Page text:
Rena cursed her honest tongue. She must have been more tired than she thought, to speak so freely to a man of title. “I have been well,” she tried again, a bit more diplomatically. “The house suits us if that is what you are asking.”

“The people here do not speak to you unkindly?”

“The people do not speak to me at all.” She had meant to sound casual, unaffected, but heard the hurt in her own voice she hadn’t been able to weed out. As Barric’s expression tightened, she hastened to amend, “Except for you, my lord. Of course. And the Wilmots.”

“They are good people,” he agreed quietly. “And will you be coming with them to the festival this evening?”

She hesitated. According to Alice, harvest home was a yearly tradition, a night of raucous drinking and dancing to celebrate the close of the harvest. All of Abbotsville would be there—landowners, stewards, even tenant farmers, and common laborers. But Rena was none of those things, and she and Barric both knew it.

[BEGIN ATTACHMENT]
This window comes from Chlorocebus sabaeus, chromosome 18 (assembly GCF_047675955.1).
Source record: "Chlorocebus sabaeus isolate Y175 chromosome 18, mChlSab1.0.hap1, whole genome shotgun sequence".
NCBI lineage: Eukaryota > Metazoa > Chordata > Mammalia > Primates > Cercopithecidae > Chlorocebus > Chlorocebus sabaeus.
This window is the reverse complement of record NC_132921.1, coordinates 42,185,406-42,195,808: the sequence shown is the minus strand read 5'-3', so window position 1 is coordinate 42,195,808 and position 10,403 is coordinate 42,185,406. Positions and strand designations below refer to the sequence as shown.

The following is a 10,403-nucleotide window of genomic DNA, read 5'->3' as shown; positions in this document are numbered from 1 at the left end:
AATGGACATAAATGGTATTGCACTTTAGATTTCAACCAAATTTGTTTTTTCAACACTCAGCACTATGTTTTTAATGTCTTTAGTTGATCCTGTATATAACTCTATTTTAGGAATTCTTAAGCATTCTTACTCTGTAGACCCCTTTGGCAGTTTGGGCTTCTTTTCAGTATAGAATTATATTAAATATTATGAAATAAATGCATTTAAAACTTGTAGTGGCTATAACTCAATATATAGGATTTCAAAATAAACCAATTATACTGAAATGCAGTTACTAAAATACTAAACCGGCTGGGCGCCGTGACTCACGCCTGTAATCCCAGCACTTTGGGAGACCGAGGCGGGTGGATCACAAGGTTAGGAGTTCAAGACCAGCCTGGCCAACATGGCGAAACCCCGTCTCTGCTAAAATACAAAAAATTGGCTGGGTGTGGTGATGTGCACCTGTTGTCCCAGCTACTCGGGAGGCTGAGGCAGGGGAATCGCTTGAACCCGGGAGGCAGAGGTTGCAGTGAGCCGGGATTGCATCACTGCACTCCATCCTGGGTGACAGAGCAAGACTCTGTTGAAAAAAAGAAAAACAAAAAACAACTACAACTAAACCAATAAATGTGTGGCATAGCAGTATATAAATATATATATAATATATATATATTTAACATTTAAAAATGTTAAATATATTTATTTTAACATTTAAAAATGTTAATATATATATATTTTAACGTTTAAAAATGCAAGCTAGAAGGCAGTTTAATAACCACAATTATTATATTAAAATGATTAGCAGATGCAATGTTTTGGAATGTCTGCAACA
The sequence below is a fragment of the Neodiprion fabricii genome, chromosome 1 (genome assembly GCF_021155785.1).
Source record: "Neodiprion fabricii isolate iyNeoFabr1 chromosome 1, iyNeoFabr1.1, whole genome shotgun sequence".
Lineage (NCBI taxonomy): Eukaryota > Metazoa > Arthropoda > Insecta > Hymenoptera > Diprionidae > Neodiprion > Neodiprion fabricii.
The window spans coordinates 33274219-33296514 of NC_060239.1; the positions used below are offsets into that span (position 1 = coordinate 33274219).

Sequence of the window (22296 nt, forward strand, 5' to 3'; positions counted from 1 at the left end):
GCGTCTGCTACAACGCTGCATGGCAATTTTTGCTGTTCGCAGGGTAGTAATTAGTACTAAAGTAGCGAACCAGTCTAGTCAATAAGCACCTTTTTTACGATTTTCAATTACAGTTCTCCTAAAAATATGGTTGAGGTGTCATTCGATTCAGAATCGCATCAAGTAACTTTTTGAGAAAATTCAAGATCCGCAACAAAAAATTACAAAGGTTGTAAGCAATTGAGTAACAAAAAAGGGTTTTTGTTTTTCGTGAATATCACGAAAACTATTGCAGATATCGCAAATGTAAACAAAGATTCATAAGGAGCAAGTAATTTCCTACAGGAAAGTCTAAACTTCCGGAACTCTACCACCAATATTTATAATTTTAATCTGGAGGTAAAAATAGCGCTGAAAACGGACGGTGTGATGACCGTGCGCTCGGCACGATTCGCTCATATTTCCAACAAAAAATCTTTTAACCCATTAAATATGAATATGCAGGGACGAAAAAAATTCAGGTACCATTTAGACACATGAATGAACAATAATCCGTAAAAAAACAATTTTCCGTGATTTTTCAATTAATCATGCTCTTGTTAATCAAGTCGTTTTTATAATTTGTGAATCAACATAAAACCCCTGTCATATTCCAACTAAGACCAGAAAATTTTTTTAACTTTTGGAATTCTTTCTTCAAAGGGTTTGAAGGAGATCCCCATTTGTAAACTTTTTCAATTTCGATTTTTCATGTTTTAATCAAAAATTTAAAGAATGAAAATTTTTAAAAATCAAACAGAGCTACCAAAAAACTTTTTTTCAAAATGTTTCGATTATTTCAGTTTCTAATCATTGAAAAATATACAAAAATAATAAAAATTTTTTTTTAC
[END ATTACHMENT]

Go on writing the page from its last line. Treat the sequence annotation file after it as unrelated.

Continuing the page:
“Come,” Barric teased, “do not tell me you are afraid to go. I would never have thought it of you.”

“I am not afraid,” she insisted. “I just had not thought about it.”

At her defensive tone, he smiled—a true smile—one that pinched the corners of his eyes and pressed grooves along the outer edges of his mouth. “You ought to come,” he decided. “Everyone in Abbotsville is welcome, and many are the men who would feel lucky to dance with you.”

But, of course, Lord Barric knew this was not true. The men in his fields regarded her mostly with contempt and made no secret of it— they would not count themselves at all lucky to dance with her. Was Lord Barric trying to offer her words of comfort? Or was he trying to convey a message?

Did he want to dance with her?

This was hardly a safe question, and so she asked another. “Do you dance, Lord Barric?”

When he met her gaze, so direct, she was all the more glad she had not stammered in her reply. The man walked a dangerous line whenever he deigned to speak to her. Far too close, she’d think, and then stern enough to cool her blood with a word.